has been provided just for this Committee although it has been
addressed to us and what they are saying, if you see at the end
of the third paragraph, is, "The Chamber's view is that tolls
are detrimental to the wider Merseyside economy and that of the
Wirral in particular" and go on to say, "The tolls are
an added cost to business, a burden which businesses in no other
area are forced to bear in the same measure" and comments
on the Objective One status and then, turning to page 32, it goes
687. "Taking this into account it would surely
be a nonsense to enshrine tunnel tolls for time immemorial as
an extra burden on the local economy long after the period in
which they need to be collected at such a high level."
688. The next paragraph relates to complaints specifically
relating to goods vehicles and the following paragraph is about
the fact that one of the major industries on the Wirral is tourism
and, when Mr George's expert was going through the various sectors
this morning, I presume that tourism was lost in "other services"
or something like that, but there is relatively little industries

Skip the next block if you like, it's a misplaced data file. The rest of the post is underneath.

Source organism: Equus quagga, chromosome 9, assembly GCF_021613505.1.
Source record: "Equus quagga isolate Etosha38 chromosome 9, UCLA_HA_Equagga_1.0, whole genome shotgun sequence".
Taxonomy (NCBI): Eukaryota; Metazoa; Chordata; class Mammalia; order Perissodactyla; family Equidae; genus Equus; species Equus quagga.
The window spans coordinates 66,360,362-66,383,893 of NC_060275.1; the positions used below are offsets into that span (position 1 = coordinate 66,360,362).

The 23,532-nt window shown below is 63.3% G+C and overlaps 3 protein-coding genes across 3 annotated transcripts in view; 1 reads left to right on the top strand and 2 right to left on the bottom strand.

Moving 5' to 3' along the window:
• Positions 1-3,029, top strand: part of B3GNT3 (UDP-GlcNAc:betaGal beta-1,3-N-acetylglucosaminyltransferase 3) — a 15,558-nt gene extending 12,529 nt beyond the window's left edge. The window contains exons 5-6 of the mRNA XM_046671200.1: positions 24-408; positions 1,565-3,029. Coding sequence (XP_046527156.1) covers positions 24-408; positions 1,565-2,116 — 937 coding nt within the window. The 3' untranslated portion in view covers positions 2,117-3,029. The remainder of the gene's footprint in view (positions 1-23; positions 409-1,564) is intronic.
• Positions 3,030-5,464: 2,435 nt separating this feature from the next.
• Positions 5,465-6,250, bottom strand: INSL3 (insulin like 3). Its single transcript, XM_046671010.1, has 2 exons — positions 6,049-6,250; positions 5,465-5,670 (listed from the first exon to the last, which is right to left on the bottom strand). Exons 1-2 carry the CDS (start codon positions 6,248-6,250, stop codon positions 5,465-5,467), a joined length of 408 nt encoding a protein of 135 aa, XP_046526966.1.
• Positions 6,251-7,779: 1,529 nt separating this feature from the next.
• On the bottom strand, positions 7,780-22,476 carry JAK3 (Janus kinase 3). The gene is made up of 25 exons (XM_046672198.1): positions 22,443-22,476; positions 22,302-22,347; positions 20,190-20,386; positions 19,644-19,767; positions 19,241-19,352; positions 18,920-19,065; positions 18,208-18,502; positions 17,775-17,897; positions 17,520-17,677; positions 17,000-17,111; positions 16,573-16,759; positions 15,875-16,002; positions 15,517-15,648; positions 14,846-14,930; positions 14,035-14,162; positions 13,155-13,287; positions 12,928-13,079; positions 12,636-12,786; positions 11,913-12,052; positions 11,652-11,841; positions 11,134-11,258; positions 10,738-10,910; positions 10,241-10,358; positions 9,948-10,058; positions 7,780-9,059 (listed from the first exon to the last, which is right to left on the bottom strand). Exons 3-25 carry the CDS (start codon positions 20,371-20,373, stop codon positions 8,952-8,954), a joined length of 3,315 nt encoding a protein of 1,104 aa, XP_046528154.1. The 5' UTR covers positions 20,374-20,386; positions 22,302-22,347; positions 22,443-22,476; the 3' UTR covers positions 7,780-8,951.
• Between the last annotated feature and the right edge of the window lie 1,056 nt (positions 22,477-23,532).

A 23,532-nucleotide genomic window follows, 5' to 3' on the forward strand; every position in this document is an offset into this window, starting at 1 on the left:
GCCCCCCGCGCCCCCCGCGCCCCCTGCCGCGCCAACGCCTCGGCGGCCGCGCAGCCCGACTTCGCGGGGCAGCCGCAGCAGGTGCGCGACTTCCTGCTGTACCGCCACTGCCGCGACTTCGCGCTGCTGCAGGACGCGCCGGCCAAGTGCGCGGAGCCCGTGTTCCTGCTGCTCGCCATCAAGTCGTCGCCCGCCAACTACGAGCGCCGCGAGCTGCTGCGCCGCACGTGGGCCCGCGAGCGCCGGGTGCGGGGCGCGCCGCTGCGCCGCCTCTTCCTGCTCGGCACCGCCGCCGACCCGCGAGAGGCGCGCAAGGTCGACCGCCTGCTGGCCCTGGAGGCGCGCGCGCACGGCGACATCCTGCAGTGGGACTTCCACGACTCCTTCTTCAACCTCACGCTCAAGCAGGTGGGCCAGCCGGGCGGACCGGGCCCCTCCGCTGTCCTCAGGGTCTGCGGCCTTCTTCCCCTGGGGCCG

within the Wirral District Council area. To a large extent, Wirral
is a dormitory suburb and people have to travel out of the Wirral
either in the direction of Liverpool and further afield or in
the direction of Cheshire and North Wales to seek employment.
One of the few industries that we do have that is successful
is tourism and obviously that is not helped by having a toll road
going into a tourist area.
689. In the next paragraph, the Chamber are saying
that ideally they would like to see tolls removed and financed
from national taxation and, in the last paragraph, they are saying
that it would be a grievous blow to the businesses of Wirral if
the Bill were passed in its present form.
690. While I am on consultation, there may be the
impression that the councils are 100 per cent behind the Bill
and, to some extent, that is true but it is not 100 per cent true.
If I can refer you to page 50 in bundle A of Merseytravel's submission,